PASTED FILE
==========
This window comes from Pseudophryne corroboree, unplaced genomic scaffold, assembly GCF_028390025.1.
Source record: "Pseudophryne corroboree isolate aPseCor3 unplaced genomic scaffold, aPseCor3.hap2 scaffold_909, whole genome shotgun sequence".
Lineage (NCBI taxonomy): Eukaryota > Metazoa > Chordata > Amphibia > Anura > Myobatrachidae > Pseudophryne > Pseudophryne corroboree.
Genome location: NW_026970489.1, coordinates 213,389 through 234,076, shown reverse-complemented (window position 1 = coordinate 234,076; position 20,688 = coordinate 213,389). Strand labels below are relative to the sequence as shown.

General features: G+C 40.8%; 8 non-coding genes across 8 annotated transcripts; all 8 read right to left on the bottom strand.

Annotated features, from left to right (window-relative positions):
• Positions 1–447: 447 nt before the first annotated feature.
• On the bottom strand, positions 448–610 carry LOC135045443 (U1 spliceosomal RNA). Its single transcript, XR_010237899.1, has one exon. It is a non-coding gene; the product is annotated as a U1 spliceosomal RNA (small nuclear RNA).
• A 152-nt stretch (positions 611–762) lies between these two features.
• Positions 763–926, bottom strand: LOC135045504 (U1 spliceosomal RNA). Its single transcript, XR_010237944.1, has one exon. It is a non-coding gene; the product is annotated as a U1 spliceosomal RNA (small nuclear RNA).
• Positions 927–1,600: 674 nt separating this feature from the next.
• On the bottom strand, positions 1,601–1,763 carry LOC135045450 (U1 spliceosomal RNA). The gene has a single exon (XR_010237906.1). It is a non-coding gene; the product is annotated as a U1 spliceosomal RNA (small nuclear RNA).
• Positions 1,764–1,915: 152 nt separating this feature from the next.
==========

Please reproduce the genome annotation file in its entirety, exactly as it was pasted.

This window comes from Pseudophryne corroboree, unplaced genomic scaffold, assembly GCF_028390025.1.
Source record: "Pseudophryne corroboree isolate aPseCor3 unplaced genomic scaffold, aPseCor3.hap2 scaffold_909, whole genome shotgun sequence".
Lineage (NCBI taxonomy): Eukaryota > Metazoa > Chordata > Amphibia > Anura > Myobatrachidae > Pseudophryne > Pseudophryne corroboree.
Genome location: NW_026970489.1, coordinates 213,389 through 234,076, shown reverse-complemented (window position 1 = coordinate 234,076; position 20,688 = coordinate 213,389). Strand labels below are relative to the sequence as shown.

General features: G+C 40.8%; 8 non-coding genes across 8 annotated transcripts; all 8 read right to left on the bottom strand.

Annotated features, from left to right (window-relative positions):
• Positions 1–447: 447 nt before the first annotated feature.
• On the bottom strand, positions 448–610 carry LOC135045443 (U1 spliceosomal RNA). Its single transcript, XR_010237899.1, has one exon. It is a non-coding gene; the product is annotated as a U1 spliceosomal RNA (small nuclear RNA).
• A 152-nt stretch (positions 611–762) lies between these two features.
• Positions 763–926, bottom strand: LOC135045504 (U1 spliceosomal RNA). Its single transcript, XR_010237944.1, has one exon. It is a non-coding gene; the product is annotated as a U1 spliceosomal RNA (small nuclear RNA).
• Positions 927–1,600: 674 nt separating this feature from the next.
• On the bottom strand, positions 1,601–1,763 carry LOC135045450 (U1 spliceosomal RNA). The gene has a single exon (XR_010237906.1). It is a non-coding gene; the product is annotated as a U1 spliceosomal RNA (small nuclear RNA).
• Positions 1,764–1,915: 152 nt separating this feature from the next.